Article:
A budget variance occurs when the actual results of your financial activity differ from your budgeted projections. Since your expectations were based on knowledge from your financial history, micro- and macroeconomic factors, and new information, if there is a variance, it is because your estimate was inaccurate or because one or more of those factors changed unexpectedly. If your estimate was inaccurate—perhaps you had overlooked or ignored a factor—knowing that can help you improve. If one or more of those factors has changed unexpectedly, then identifying the cause of the variance creates new information with which to better assess your situation. At the very least, variances will alert you to the need for adjustments to your budget and to the appropriate choices.
Overhead costs include rent, office staff, depreciation, and other. Once the flexible budget was complete, variances between the actual and flexible budget could be calculated (Exhibit B). The variance for frame assembly was favorable with actual costs being $82,663 less than in the flexible budget. The variances for wheel and final assembly however were both unfavorable. Wheel assembly had an unfavorable variance of $50,650, while final assembly variance was the highest at an unfavorable variance of $231,200. Taking into account these three aspects of direct cost, direct cost has an unfavorable variance $199,187. Although most overhead costs are fixed, 2/3 of other costs are variable and increase with the increased production. As shown in Exhibit B, overhead variance is unfavorable at $60,000. The direct cost variance and overhead variable together lead to a total unfavorable variance of $259,187.
We will examine the given data from the case and compare the unit costs from the company’s current costing system (traditional costing) and from activity-based costing. We will also highlight other qualitative data in consideration with the numerical factors that may result to a significant change on our recommendation.
Another concern identified, is the utilities expense budget for utilities in Year 9 which is $150,000. This amount is identified as a fixed amount and is unrelated to actually production activities and manufacturing efficiency. Considering that production levels and activity fluctuates throughout the year, the budget for utilities should be a variable item. An example; from Year 7 to Year 8, the utilities expenses increase by $15,000 and with this detection, ways to reduce this expense should be investigate. Another concern is a duplicated line item under the Selling, General, and Administrative Budget for Utilities and Utilities and Services. Another issue for concern, Total Variable Cost was reported to be lower; however was not enough for the lack of sales combined with an increase in advertising and transportation which resulted in an overall negative result. The low Net Sales directly impacted the Contribution Margin which decreased by $49,397. Overall, these concerns indicate the need for a flexible budget with variance analysis.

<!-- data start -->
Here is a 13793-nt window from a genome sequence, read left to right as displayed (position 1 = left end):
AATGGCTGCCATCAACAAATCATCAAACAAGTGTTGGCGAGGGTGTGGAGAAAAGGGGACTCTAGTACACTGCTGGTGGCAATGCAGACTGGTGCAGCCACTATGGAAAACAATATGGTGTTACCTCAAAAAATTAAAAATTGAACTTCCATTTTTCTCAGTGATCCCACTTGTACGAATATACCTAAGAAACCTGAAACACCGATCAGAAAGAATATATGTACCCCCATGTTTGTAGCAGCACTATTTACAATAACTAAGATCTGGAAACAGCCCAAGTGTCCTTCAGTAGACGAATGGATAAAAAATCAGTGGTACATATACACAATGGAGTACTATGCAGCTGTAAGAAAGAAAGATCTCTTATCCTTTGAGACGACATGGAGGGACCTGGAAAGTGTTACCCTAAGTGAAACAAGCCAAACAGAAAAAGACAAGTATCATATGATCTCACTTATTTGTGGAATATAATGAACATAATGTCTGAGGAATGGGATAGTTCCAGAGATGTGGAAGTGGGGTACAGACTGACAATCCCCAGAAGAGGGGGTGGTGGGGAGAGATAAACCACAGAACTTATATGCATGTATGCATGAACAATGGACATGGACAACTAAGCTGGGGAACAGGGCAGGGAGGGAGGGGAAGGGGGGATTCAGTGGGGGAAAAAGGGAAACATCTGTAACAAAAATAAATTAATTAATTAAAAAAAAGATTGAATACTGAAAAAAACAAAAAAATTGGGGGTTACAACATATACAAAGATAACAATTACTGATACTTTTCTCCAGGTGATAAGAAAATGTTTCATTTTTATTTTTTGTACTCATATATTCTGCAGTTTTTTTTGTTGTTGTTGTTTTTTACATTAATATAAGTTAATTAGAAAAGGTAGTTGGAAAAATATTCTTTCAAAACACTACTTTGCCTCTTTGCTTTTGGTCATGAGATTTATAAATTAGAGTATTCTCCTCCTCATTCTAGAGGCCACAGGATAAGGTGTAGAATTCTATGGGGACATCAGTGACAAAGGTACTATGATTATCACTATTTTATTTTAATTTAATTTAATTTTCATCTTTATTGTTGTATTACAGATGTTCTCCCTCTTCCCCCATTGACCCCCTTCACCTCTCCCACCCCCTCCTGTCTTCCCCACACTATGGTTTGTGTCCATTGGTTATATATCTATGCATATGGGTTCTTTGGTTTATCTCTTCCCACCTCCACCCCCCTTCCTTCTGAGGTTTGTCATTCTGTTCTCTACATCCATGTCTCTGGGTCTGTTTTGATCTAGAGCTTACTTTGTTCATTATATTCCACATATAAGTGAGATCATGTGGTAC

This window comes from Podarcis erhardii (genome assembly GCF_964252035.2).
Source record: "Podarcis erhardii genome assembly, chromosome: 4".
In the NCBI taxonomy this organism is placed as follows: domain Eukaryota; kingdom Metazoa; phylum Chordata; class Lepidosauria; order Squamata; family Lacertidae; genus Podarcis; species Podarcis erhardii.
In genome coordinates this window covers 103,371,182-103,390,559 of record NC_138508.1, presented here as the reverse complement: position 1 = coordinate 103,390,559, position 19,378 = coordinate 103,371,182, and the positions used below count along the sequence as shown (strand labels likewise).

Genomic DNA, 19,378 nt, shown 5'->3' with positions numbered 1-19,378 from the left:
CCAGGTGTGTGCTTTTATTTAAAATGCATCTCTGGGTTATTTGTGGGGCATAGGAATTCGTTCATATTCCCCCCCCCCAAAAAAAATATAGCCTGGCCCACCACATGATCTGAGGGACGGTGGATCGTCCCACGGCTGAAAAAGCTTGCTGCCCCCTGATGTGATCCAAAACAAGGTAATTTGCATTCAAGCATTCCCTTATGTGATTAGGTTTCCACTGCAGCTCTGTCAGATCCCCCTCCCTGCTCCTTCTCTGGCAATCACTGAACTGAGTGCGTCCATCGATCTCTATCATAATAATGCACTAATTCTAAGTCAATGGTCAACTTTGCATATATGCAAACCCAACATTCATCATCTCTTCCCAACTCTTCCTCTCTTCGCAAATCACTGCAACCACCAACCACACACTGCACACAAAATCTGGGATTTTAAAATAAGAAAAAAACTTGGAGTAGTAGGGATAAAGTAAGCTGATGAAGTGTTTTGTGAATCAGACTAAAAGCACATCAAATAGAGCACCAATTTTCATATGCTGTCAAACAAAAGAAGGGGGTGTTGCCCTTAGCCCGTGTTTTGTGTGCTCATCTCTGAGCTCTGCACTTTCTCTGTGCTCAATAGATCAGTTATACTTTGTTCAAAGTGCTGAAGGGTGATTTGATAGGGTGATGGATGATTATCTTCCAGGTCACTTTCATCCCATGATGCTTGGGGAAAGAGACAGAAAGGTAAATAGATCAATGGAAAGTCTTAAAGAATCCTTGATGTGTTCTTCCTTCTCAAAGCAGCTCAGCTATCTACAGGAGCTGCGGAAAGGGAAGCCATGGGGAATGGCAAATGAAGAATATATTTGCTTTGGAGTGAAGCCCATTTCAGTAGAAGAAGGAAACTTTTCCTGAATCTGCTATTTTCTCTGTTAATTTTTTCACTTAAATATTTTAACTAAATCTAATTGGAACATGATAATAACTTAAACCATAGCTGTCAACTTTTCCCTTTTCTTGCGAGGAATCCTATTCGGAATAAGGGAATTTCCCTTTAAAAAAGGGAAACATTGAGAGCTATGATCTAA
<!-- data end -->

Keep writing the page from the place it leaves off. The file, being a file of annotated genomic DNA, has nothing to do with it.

The main reason behind it is that the variance analysis of materials, labor, and overhead indicates the difference between original budget and actual sales/amount. It explains that the management should make changes in the budgets in order to diminish the chances of failure (Epstein & Jermakowicz, 2010). Moreover, the company should make changes in its all budgets like production budget, sales budget, manufacturing budget, selling budget and general & administrative. These changes would be helpful to reduce the difference between the actual and projected sales of the firm.
2. Considering your answer to item 1, the first three exhibits, and related introductory discussion, is it likely that the accounting system may distort product profit significantly? Why? (Ignore general, selling, and admin expense.)
Assess the degree to which the firm’s accounting reflects the underlying business reality. Identify accounting distortions and evaluate their impact on profits and the sustainability of profits.
Cost Accounting: Its role and ethical considerations Introduction: Accounting is the process of identifying, measuring, and communicating economic information about an entity for the purpose of making decisions and informed judgements. The major areas of within the accounting are: Financial Accounting, Managerial Accounting/Cost Accounting and Auditing- Public Accounting Managerial accounting is concerned with the use of economic
Erin should notify Smart Worx of the postponement as it is consistent with ethical principles of integrity and professional competence. As Erin is complying with these codes of ethics, she has nothing to lose or suffer as she followed the guidelines of the code and therefore cannot be